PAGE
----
The National Lacrosse League (@NLL), the largest and most successful professional lacrosse property in the world, today announced its support of National Day for Truth and Reconciliation with a series of initiatives that begin today and will continue throughout the upcoming 2021-22 season. The season-long program will start with a specially designed decal to be worn on all player helmets, an in-depth story with Halifax Thunderbirds player Cody Jamieson about the impact of the residential schools on his life, and more to come through the 2021-22 season. This is the first in a series of Social Responsibility programs that the league and its teams will be part of in the coming year.
“Having the opportunity to spend several days in Six Nations, learning of the history of the residential schools and touring one of the schools when I first became Commissioner was an experience of a lifetime and one I will never forget. The NLL is humbled, very proud and honored to support all the efforts by our teams and players in this important recognition of a sacred day,” said Nick Sakiewicz, NLL Commissioner. “Indigenous culture is indelibly tied into the sport of lacrosse, and we are proud that so many across the league want to support these initiatives to remember, reflect, honor and most importantly influence positive change.”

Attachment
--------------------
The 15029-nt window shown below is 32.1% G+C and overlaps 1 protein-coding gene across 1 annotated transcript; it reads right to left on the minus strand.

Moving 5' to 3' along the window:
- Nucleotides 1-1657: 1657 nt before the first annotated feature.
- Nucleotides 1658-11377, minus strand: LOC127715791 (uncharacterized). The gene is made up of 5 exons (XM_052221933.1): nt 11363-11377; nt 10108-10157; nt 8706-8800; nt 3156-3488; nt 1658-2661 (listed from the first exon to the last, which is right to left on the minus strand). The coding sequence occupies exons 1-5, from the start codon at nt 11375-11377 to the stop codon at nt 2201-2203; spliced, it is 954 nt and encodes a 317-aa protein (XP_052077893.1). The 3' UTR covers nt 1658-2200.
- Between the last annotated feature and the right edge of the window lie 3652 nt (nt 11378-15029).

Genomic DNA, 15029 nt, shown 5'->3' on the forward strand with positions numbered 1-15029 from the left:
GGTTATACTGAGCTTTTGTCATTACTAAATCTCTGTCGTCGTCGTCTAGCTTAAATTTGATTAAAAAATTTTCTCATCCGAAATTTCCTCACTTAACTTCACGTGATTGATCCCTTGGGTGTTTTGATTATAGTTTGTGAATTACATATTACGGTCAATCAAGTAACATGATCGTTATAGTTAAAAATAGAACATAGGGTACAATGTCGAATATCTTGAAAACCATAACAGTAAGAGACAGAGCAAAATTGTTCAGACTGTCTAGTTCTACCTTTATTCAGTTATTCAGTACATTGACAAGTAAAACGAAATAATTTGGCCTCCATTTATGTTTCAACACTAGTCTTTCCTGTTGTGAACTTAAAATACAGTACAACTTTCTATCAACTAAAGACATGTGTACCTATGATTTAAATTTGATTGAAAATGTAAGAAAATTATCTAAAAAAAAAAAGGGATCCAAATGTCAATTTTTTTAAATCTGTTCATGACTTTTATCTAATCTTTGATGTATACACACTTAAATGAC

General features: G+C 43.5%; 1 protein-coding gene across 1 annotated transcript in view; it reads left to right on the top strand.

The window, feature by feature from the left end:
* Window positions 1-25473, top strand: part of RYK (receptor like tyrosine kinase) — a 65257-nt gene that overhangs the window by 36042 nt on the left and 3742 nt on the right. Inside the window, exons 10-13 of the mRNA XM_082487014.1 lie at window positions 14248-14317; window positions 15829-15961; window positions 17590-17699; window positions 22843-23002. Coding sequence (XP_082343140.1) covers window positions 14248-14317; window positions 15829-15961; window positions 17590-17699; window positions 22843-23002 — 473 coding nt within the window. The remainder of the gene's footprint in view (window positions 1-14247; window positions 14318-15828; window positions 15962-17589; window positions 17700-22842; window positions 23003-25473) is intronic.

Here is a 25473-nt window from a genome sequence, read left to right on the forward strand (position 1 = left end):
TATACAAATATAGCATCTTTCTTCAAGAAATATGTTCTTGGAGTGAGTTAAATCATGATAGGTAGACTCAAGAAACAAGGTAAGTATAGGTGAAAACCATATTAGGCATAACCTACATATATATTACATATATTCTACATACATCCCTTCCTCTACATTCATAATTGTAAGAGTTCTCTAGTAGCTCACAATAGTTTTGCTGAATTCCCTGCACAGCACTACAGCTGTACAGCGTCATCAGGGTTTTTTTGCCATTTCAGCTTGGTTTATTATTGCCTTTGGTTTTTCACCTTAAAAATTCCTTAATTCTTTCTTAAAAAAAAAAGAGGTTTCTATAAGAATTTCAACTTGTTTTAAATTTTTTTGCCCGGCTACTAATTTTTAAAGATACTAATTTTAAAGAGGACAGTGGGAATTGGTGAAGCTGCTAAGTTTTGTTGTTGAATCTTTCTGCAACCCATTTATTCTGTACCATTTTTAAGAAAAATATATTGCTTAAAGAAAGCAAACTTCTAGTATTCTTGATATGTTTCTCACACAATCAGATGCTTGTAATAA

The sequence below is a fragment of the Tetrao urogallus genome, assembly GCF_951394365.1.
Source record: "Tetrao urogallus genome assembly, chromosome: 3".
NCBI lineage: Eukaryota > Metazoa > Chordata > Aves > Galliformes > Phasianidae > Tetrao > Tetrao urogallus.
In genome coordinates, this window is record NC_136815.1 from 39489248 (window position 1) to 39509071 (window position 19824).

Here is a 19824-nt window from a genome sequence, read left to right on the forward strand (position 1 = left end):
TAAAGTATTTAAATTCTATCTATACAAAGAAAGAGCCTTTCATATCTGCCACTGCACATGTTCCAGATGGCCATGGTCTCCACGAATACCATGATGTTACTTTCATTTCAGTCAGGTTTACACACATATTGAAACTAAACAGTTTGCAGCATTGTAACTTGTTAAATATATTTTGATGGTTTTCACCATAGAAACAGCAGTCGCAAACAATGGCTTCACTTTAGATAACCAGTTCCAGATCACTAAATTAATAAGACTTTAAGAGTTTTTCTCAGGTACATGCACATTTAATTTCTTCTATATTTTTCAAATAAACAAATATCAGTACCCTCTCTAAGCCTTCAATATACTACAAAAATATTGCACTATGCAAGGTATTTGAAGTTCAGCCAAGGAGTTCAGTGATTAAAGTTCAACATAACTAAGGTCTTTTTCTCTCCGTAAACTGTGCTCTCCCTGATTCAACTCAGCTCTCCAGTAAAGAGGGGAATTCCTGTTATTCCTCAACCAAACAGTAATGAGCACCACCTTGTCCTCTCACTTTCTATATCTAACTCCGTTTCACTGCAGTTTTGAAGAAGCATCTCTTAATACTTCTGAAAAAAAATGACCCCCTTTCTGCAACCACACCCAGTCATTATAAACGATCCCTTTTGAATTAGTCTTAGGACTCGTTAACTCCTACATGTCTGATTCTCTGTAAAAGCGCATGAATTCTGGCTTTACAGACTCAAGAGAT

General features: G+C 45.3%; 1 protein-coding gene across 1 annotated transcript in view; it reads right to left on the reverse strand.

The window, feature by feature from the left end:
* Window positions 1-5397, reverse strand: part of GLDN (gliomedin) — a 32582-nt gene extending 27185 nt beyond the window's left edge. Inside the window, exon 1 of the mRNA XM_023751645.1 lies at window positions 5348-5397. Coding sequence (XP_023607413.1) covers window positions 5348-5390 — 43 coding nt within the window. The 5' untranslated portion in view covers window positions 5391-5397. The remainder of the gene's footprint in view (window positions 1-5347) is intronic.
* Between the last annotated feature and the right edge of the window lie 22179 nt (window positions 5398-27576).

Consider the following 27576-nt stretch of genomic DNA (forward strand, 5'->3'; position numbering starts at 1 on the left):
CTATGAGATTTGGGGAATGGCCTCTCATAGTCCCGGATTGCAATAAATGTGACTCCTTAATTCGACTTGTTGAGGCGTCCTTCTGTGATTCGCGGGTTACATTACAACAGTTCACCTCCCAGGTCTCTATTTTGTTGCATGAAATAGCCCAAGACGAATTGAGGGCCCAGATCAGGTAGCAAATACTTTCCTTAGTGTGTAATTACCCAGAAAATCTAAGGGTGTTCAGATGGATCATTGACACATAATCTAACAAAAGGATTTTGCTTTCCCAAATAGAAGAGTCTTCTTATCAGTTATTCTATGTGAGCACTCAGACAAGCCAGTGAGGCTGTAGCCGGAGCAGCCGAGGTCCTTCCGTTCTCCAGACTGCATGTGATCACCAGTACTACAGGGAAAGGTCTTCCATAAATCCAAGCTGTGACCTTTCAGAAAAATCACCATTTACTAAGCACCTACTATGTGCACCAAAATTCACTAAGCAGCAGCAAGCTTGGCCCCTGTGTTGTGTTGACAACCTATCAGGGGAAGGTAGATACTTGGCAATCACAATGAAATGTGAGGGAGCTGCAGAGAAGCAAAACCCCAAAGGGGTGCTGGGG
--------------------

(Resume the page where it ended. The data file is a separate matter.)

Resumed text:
This program is inspired by its teams and players, including Halifax owner/GM Curt Styres and equipment manager Dave Sowden, who have shared their design of a leftward-facing palm print and feathers to be used by all teams for the 2021-22 season in the form of a decal to acknowledge the ‘Every Child Matters’ movement.
“We thank the other NLL teams for their support and appreciate that they will also be adding the Every Child Matter decals to their helmets for this season,” said Curt Styres. “We see this as a time of healing and we want to be here to support any way that we can and encourage everyone to become educated on the history of residential schools, become aware, increase awareness and reach out in their communities to see what can be done to help.”
Designated by the Canadian government as National Day for Truth and Reconciliation beginning last year, on September 30, people across Canada wear orange and participate in Orange Shirt Day events to recognize and raise awareness about the history and legacies of the residential school system in Canada.
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Image: National Day for Truth and Reconciliation